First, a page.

Updated: May 30, 2021
Last year I cast over 200 waxes for Megan Cope in TV screen glass. The waxes were poured from silicon molds taken from old weathered Dugong Bones. Well, here they are at last on show at the Canberra Glassworks.
(from the Canberra Glassworks website)
Unbroken Connections is the exhibition resulting from Cope’s residency at Canberra Glassworks in 2020 and 2021. During her residency, Cope worked with a variety of techniques to produce a distinct body of work that includes shield forms made from blown glass on which the artist used the ‘battuto’ technique to carve away the layers and 300 dugong bones cast from recycled television screen glass.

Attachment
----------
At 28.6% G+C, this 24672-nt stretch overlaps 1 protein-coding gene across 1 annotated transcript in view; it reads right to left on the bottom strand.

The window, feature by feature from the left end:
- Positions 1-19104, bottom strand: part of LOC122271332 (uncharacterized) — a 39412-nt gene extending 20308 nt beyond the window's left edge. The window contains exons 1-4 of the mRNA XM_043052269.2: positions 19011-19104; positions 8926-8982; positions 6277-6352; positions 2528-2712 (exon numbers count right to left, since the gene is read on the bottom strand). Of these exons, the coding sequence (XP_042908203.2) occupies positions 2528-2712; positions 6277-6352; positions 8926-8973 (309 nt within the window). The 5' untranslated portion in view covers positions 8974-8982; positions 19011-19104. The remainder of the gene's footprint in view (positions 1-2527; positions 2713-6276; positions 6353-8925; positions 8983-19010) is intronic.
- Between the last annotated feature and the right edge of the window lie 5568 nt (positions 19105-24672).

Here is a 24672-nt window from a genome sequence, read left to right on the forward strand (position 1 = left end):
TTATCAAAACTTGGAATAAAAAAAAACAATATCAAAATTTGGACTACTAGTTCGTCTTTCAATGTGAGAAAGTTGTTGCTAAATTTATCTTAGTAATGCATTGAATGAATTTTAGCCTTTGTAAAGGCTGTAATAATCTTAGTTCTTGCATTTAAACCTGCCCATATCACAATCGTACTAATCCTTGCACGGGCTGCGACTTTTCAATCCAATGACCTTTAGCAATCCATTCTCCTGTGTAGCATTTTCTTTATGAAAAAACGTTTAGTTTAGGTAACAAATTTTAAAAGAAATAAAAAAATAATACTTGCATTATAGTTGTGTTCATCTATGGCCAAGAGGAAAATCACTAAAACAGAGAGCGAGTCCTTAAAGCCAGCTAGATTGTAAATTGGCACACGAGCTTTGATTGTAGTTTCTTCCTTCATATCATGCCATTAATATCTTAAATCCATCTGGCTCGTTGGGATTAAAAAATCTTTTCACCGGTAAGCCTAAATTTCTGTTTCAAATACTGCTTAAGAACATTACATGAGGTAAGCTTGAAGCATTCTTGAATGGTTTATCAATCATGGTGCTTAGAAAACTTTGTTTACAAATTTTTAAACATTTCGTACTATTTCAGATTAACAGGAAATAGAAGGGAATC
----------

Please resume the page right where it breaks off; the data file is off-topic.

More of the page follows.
Cope is a Quandamooka woman from Minjerribah (North Stradbroke Island) in South East Queensland. In this exhibition the artist explores the ongoing connection her People have had with the island for thousands of years and the unbroken connections between country, family and nature.
Image: Megan Cope, The tide waits for no-one, 2021, cast glass. Courtesy of the artist and Milani Gallery.
You can hear Megan talk about her work on Radio National 15min interview
I may be biased but I do think that The tide waits for no-one is the hero piece of the exhibition. The image below is a close up snap I took of the installation.